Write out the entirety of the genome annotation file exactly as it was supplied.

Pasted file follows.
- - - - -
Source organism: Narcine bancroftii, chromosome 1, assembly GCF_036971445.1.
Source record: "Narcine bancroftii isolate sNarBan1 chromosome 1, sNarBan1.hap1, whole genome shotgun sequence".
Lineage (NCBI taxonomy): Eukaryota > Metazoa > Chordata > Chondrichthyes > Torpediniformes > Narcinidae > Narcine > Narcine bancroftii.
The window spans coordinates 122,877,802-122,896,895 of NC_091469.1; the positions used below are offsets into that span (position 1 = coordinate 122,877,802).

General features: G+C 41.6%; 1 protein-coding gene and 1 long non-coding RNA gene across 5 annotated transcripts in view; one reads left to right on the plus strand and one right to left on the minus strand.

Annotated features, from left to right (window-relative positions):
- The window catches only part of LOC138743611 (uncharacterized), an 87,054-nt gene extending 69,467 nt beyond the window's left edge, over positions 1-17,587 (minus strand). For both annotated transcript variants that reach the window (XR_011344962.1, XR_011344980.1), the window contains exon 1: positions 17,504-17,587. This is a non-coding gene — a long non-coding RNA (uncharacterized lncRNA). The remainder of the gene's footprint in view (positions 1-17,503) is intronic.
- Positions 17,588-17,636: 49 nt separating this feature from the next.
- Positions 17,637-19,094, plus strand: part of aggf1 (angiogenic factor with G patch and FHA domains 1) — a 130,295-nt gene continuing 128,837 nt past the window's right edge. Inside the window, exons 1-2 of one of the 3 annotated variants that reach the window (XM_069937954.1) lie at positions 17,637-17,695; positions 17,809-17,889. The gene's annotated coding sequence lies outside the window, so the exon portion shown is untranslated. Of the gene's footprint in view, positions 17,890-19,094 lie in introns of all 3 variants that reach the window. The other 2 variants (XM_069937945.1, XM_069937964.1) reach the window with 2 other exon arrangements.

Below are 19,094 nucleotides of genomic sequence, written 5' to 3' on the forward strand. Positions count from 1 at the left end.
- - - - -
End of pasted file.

Source organism: Narcine bancroftii, chromosome 1, assembly GCF_036971445.1.
Source record: "Narcine bancroftii isolate sNarBan1 chromosome 1, sNarBan1.hap1, whole genome shotgun sequence".
Lineage (NCBI taxonomy): Eukaryota > Metazoa > Chordata > Chondrichthyes > Torpediniformes > Narcinidae > Narcine > Narcine bancroftii.
The window spans coordinates 122,877,802-122,896,895 of NC_091469.1; the positions used below are offsets into that span (position 1 = coordinate 122,877,802).

General features: G+C 41.6%; 1 protein-coding gene and 1 long non-coding RNA gene across 5 annotated transcripts in view; one reads left to right on the plus strand and one right to left on the minus strand.

Annotated features, from left to right (window-relative positions):
- The window catches only part of LOC138743611 (uncharacterized), an 87,054-nt gene extending 69,467 nt beyond the window's left edge, over positions 1-17,587 (minus strand). For both annotated transcript variants that reach the window (XR_011344962.1, XR_011344980.1), the window contains exon 1: positions 17,504-17,587. This is a non-coding gene — a long non-coding RNA (uncharacterized lncRNA). The remainder of the gene's footprint in view (positions 1-17,503) is intronic.
- Positions 17,588-17,636: 49 nt separating this feature from the next.
- Positions 17,637-19,094, plus strand: part of aggf1 (angiogenic factor with G patch and FHA domains 1) — a 130,295-nt gene continuing 128,837 nt past the window's right edge. Inside the window, exons 1-2 of one of the 3 annotated variants that reach the window (XM_069937954.1) lie at positions 17,637-17,695; positions 17,809-17,889. The gene's annotated coding sequence lies outside the window, so the exon portion shown is untranslated. Of the gene's footprint in view, positions 17,890-19,094 lie in introns of all 3 variants that reach the window. The other 2 variants (XM_069937945.1, XM_069937964.1) reach the window with 2 other exon arrangements.

Below are 19,094 nucleotides of genomic sequence, written 5' to 3' on the forward strand. Positions count from 1 at the left end.